[Date Prev][Date Next][Thread Prev][Thread Next][Date Index][Thread Index]


I've wondered if it might be useful to think in terms of ratios when dosing
NPK. To that end, I asked one of the list botanists what ratio these
elements were found in plant tissue. He answered:

"An average N:P:K ratio, based on the composition of leaves, would be about

Then I asked a list chemist to help me with the math to get to that ratio:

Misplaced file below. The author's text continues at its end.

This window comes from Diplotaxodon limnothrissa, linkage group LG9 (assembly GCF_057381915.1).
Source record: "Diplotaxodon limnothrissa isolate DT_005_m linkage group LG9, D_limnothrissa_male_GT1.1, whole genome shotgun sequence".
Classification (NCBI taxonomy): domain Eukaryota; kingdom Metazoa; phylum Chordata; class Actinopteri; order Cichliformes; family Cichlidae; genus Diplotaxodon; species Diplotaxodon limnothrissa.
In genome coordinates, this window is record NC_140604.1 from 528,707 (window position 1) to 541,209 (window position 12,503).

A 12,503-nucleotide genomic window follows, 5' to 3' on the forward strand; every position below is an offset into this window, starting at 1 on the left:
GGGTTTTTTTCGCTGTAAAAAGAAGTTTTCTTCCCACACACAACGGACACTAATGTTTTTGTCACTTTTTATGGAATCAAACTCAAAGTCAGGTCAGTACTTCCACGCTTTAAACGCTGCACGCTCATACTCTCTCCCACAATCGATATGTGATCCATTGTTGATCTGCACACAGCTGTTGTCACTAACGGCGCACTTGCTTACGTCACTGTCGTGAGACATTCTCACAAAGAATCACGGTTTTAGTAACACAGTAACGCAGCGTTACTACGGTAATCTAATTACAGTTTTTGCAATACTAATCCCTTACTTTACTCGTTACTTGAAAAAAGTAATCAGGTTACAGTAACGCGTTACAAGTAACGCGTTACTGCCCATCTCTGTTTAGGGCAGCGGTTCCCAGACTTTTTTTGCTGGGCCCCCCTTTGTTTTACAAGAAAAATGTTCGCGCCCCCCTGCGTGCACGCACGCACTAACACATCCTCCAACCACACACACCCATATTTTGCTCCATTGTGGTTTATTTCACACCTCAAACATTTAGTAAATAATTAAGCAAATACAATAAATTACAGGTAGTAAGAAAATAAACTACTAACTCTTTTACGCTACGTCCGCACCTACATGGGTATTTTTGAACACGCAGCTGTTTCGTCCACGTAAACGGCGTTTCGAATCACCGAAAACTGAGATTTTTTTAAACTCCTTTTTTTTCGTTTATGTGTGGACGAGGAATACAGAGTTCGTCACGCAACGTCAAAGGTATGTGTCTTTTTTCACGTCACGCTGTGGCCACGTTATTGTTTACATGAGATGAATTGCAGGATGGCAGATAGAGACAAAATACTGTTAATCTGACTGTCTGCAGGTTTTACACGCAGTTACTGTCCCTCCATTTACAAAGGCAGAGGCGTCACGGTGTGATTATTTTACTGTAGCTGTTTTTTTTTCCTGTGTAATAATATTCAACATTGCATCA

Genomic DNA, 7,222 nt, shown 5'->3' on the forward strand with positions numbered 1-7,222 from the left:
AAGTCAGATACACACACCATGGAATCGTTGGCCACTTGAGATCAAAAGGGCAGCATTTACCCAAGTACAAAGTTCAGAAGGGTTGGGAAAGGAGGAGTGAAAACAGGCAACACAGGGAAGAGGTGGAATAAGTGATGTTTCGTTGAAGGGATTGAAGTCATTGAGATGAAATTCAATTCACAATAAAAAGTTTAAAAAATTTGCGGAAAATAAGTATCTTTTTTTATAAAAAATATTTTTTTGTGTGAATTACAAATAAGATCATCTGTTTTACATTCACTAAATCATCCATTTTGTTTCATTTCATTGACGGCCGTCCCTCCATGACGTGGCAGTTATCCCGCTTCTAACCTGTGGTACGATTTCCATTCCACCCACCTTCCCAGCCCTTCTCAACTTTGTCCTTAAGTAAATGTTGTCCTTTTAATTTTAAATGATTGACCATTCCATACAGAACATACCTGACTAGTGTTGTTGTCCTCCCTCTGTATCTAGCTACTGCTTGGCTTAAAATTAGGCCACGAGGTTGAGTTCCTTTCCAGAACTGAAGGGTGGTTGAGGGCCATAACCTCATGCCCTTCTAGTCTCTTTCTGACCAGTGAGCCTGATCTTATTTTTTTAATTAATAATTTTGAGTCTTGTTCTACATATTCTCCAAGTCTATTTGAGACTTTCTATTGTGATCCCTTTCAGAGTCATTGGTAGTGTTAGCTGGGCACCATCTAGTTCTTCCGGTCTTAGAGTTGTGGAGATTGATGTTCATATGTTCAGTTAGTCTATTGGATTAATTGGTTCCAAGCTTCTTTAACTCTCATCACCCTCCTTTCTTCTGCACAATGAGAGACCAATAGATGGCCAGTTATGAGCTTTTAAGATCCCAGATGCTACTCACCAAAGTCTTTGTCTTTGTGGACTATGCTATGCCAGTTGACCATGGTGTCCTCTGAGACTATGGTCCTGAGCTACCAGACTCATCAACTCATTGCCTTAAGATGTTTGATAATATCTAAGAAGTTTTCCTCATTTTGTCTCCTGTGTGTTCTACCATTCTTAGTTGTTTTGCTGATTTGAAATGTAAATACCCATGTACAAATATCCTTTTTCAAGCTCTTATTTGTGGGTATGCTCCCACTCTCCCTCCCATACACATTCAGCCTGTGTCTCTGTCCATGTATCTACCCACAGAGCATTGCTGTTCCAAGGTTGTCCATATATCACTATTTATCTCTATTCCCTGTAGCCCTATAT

N - KNO3 MW=101 g/mol N=14%
P - NaH2PO4 (Discus Buffer) MW=120 g/mol P=26%
K - K2SO4 MW=174 g/mol K=44%

KNO3 =26/14x16=30, MSP=1, K2SO4=26/44x8=4.7, so you would add these
in a 30:1:5 (roughly) ratio to get a 16:1:8 N:P:K ratio."

Is it just me, or does that calculation not account for the K in the KNO3?
So, if I mixed a powder of the compounds above, in the ratio shown above,
and set the dosing level by measuring N (or NO3), then I should be able to
provide these nutrients in the right ratio. I suspect that I can delete the
P since I feed heavily.

Any thoughts?

Tom Wood
Austin, Texas